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Discussion in 'Feeding & Watering Your Flock' started by chickenteen, Nov 28, 2009.
what do i feed my chickens in winter??
Same as summer, spring and fall.
I mix 50/50 gamebird and layer feed. My chickens are older hens and a few roosters.
OH also if you are in a climate where the grass dies you may want to suppliment greens to keep a good yolk color and keep the chooks happy.
I hear scratch is a good winter time treat because it helps them produce heat.
If you can, supplement with cabbage or other inexpensive greens. Sprouts are also very easy and very nutritious - mine go crazy over wheat and BOSS sprouts.
I feed my chickens a 80% lay n mash, 20% scratch mixture adding soybean meal to keep the protein rate at 16%. I would like to find some sort of bean shoots or other greens I could grow in a garage without much heat and a flourescent light. Chickenplucker
The easy answer is the same as you would feed any other time of year.
Because it's winter, and your in a mild climate, you don't have too much worry, BUT traditionally cold weather folks tend to increase the fat & calorie intake of their chickens in the cold months, which will allow them the extra energy necessary to keep themselves warm & toasty.
That means.. a little extra corn, maybe some oats and a few sunflower seeds... as a treat... around 1oz per day per bird, AFTER they've eaten their main meal.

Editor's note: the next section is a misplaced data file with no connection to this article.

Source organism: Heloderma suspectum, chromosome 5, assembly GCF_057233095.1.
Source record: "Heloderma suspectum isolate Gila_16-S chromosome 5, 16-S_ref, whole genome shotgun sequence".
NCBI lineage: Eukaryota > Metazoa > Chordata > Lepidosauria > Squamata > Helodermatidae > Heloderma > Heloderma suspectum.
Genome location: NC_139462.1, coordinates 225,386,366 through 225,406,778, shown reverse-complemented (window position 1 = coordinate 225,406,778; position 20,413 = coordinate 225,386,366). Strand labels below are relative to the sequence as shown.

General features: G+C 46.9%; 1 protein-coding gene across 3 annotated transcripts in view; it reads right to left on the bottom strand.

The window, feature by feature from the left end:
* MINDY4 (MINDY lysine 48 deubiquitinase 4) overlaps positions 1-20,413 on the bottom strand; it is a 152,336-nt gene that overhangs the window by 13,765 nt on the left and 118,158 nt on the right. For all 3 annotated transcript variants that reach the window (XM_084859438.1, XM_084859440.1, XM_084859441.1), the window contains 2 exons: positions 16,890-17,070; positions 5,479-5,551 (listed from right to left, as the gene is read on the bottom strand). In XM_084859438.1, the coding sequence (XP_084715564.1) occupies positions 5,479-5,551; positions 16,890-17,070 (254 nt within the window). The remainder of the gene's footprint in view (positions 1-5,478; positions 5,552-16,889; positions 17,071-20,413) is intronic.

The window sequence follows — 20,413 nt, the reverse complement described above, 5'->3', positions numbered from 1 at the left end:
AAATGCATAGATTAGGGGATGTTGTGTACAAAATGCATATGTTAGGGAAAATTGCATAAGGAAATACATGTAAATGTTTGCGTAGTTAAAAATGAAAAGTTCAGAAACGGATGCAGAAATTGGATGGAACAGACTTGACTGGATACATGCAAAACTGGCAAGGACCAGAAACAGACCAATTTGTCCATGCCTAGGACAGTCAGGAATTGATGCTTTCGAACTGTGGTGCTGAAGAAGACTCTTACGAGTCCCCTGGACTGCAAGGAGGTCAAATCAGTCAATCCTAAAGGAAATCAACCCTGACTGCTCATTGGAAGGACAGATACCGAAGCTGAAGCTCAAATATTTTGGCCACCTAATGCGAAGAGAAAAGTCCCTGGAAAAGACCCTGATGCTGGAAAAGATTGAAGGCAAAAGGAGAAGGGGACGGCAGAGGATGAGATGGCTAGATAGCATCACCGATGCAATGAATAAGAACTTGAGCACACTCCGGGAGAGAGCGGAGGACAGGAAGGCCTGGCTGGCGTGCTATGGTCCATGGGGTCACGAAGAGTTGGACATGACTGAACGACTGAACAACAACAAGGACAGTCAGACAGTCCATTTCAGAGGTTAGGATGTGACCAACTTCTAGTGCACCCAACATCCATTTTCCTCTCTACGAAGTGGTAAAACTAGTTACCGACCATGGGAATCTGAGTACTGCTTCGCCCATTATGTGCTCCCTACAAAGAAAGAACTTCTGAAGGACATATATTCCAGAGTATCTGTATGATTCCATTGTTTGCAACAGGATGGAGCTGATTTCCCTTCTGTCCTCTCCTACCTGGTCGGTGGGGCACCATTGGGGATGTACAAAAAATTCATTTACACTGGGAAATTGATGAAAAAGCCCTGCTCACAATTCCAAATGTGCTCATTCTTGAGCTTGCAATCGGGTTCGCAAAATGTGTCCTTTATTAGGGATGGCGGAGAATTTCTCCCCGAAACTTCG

scratch is go freed and it does beef on your
chickens but the scratch is just feed and to chubby
up the ones you would like to eat and you shouldn't
change the feed all the time
The feed mixture I mentioned in my last post is the feed mixture I use in all seasons. I have read some info. concerning using soybean meal to adjust protein rates but as it is such a widespread practice will continue. I did research on fatty liver syndrome and feel it is mainly a threat to caged chickens or broilers. My flocks are all active and I feel the 80 - 20% mixture is acceptable. I will watch this mixture this summer in extreme heat. I havent lost any hens in our hot humid climate thus far but am aware of the heating effect of scratch. Chickenplucker
Quote:Almost any kind of peas...
or you can sprout...
You can Soak & Sprout: Whole Corn, Wheat, Lupins, Sunflowers
*Other seeds, grains and legumes that may be sprouted are: amaranth, barley, buckwheat, corn, popcorn, millet, oats, rice,
rye, triticale, kamut, spelt, almonds, broccoli seeds, cabbage seeds, kale seeds, fenugreek seeds, teff, pumpkin seeds,
radish seeds, quinoa, alfalfa, clover, garbanzo beans, and adzuki beans.NOTE: Large raw beans such as anasazi, black, fava,
kidney, lima, navy, pinto, can cause problems of toxicity and digestive upsets when eaten uncooked and should not be fed raw to birds.
Do NOT soak or wet FLAX, as it can be toxic if not well processed first or fed whole to be processed INSIDE the chicken.
Many feel that feeding the sprouts right away, as soon as the tiny tail emerges is the right time. But studies have shown that the protein levels increase exponentially as the days wear on. Sprouts are NOT a significant source of vitamins & minerals as they need sun & photosynthesis to create those. But the ARE a great source of protein & enzymes and amino acids.